A New Proposal for Loan Modifications
by Christopher Mayer, Edward Morrison, and Tomasz Piskorski *
We are witnessing an unprecedented housing and foreclosure crisis, with 2.25 million foreclosures started last year and at least 1.7 million foreclosure starts expected this year. Privately securitized mortgages are at the core of the problem. These mortgages—which were originated without a guarantee from government-sponsored entities—account for more than one-half of foreclosure starts, despite accounting for about fifteen percent of all outstanding mortgages. Servicers of these securitized mortgages make the critical decision of what to do when a mortgage becomes delinquent; choosing to pursue a foreclosure or a modification of the mortgage. Existing research suggests that these servicers opt for foreclosure much more often than private lenders that service their own mortgages. While Fannie Mae, Freddie Mac, the FHA, and private lenders are actively and aggressively pursuing mortgage modifications, servicers of securitized loans are still lagging behind.
Two factors are driving servicers’ reluctance to modify loans when modification makes economic sense. First, servicers are not properly compensated for loan modification. Second, legal constraints prohibit many servicers from pursuing modification. Even when legal constraints are absent, significant litigation risk attends any loan modification.
Securitization investors are undoubtedly aware of these problems, which reduce their returns. But the number of investors is so large—and their interests so divergent—that they are unable to reach consensus in favoring of rewriting securitization agreements and giving servicers greater freedom to modify loans. The typical securitization has as complicated a capital structure as many corporations. No one is surprised when a troubled corporation needs government assistance (via Chapter 11 reorganizations) to rewrite contracts with investors. It is simply too costly and complicated to reach a consensus among investors without government assistance.
We propose a comprehensive solution to this crisis:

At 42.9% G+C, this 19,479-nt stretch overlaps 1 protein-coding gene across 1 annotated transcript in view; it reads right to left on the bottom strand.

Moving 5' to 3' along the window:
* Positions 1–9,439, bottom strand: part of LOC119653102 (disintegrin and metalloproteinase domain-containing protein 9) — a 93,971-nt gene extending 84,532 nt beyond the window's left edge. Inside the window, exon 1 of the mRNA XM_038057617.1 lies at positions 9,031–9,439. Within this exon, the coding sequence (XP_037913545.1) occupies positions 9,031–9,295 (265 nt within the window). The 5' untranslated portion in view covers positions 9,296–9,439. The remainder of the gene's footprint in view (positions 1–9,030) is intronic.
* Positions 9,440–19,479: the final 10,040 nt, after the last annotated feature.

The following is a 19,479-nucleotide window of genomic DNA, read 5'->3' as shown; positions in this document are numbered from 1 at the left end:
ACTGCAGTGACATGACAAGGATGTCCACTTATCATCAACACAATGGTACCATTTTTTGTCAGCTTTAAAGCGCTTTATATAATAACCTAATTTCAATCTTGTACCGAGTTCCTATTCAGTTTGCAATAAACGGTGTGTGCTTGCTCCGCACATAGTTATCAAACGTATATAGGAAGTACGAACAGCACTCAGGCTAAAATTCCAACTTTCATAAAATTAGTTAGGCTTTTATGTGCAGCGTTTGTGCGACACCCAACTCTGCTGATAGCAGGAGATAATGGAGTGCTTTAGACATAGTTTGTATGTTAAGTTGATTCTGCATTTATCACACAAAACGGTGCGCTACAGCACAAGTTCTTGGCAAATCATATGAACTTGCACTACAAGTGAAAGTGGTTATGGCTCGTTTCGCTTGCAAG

We estimate that our plan will prevent nearly one million foreclosures over three years, at a cost of no more than $10.7 billion. It also raises no constitutional concerns, because it builds on well-established Supreme Court case law.
It is important to emphasize that our proposal benefits homeowners as much as it helps servicers and investors. A homeowner is a prime candidate for loan modification when her income is sufficient to make payments that, over time, exceed the foreclosure value of her home. This standard—payments exceeding the home’s foreclosure value—is the same standard applied in proposals to change the Bankruptcy Code.
But proposals to change the Bankruptcy Code are deeply problematic. These proposals would allow homeowners to strip-down mortgages to the current home value and reduce interest rates. These proposals would raise future borrowing costs and could encourage solvent borrowers to miss payments (a form of moral hazard). The financial crisis would be much worse if fifty-two million borrowers, who are now current, attempt to invalidate their mortgages. Equally important, proposals to change the Code could dramatically increase bankruptcy-filing rates. Servicers will prefer mortgage modification in bankruptcy because their expenses are reimbursed in bankruptcy, not outside it. Thus, proposed reforms could push millions of borrowers into bankruptcy, delaying the resolution of the current crisis for years. Finally, bankruptcy reform is a blunt tool: it applies a one-size-fits-all approach to loan modification, and it would impact all mortgages, including the majority of outstanding loans now owned by Fannie Mae and Freddie Mac. The federal government can already encourage effective mortgage modifications through its conservatorship of these organizations, while taxpayers would likely be on the hook for losses to GSE mortgages through the bankruptcy process. Banks are now aggressively modifying their own mortgages.
Another alternative, the FDIC proposal, has many virtues but would have limited success and high costs. This proposal would pay servicers $1,000 for every modified loan, and would have the government share up to fifty percent of losses from unsuccessful modifications. This proposal does nothing to eliminate legal barriers, which would continue to deter modification. Further, the costs to taxpayers would be very large. The government, not investors, would bear the costs of failed modifications.
* Mayer- Senior Vice Dean and Paul Milstein Professor of Real Estate, Columbia Business School; Morrison- Professor of Law, Columbia Law School; Piskorski- Assistant Professor, Columbia Business School. The authors wish to thank Adam Ashcraft, Richard Epstein, Andrew Haughwout, Glenn Hubbard, Thomas Merrill, Gillian Metzger, Henry Monaghan, Karen Pence, Amit Seru, Joseph Tracy, and Vikrant Vig for helpful thoughts and comments and Rembrand Koning, Benjamin Lockwood, Bryan McArdle, Ira Yeung and Michael Tannenbaum for excellent research assistance. The authors alone take responsibility for this proposal and any errors or omissions therein.
Download the PDF for the full proposal: PDF